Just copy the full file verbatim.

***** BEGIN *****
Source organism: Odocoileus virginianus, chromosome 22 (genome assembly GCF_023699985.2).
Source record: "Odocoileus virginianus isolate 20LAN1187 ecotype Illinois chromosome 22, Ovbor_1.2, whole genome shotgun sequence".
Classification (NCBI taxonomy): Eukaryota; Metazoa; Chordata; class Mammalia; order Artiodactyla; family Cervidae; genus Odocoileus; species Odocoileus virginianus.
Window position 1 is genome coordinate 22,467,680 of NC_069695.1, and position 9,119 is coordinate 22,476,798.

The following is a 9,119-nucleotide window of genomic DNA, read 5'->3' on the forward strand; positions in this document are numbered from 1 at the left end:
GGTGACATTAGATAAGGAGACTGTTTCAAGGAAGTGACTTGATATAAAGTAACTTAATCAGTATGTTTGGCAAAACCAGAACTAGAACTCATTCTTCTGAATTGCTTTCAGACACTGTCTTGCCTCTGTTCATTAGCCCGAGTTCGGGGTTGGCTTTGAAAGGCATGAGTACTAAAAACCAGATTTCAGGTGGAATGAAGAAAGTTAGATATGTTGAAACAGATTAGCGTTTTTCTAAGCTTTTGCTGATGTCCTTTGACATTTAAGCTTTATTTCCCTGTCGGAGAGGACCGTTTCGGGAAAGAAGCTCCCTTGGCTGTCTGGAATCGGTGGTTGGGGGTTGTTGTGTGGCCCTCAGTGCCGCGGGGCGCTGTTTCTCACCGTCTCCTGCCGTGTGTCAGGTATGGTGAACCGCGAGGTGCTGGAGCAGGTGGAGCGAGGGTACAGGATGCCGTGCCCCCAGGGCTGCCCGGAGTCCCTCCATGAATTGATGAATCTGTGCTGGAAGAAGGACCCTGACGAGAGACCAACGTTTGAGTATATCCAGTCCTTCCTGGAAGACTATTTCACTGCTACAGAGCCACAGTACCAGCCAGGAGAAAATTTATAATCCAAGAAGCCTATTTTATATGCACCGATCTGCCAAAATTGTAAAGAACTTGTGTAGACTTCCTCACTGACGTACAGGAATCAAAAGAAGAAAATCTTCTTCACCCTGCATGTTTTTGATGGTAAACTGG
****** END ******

Source organism: Odocoileus virginianus, chromosome 22 (genome assembly GCF_023699985.2).
Source record: "Odocoileus virginianus isolate 20LAN1187 ecotype Illinois chromosome 22, Ovbor_1.2, whole genome shotgun sequence".
Classification (NCBI taxonomy): Eukaryota; Metazoa; Chordata; class Mammalia; order Artiodactyla; family Cervidae; genus Odocoileus; species Odocoileus virginianus.
Window position 1 is genome coordinate 22,467,680 of NC_069695.1, and position 9,119 is coordinate 22,476,798.

The following is a 9,119-nucleotide window of genomic DNA, read 5'->3' on the forward strand; positions in this document are numbered from 1 at the left end:
GGTGACATTAGATAAGGAGACTGTTTCAAGGAAGTGACTTGATATAAAGTAACTTAATCAGTATGTTTGGCAAAACCAGAACTAGAACTCATTCTTCTGAATTGCTTTCAGACACTGTCTTGCCTCTGTTCATTAGCCCGAGTTCGGGGTTGGCTTTGAAAGGCATGAGTACTAAAAACCAGATTTCAGGTGGAATGAAGAAAGTTAGATATGTTGAAACAGATTAGCGTTTTTCTAAGCTTTTGCTGATGTCCTTTGACATTTAAGCTTTATTTCCCTGTCGGAGAGGACCGTTTCGGGAAAGAAGCTCCCTTGGCTGTCTGGAATCGGTGGTTGGGGGTTGTTGTGTGGCCCTCAGTGCCGCGGGGCGCTGTTTCTCACCGTCTCCTGCCGTGTGTCAGGTATGGTGAACCGCGAGGTGCTGGAGCAGGTGGAGCGAGGGTACAGGATGCCGTGCCCCCAGGGCTGCCCGGAGTCCCTCCATGAATTGATGAATCTGTGCTGGAAGAAGGACCCTGACGAGAGACCAACGTTTGAGTATATCCAGTCCTTCCTGGAAGACTATTTCACTGCTACAGAGCCACAGTACCAGCCAGGAGAAAATTTATAATCCAAGAAGCCTATTTTATATGCACCGATCTGCCAAAATTGTAAAGAACTTGTGTAGACTTCCTCACTGACGTACAGGAATCAAAAGAAGAAAATCTTCTTCACCCTGCATGTTTTTGATGGTAAACTGG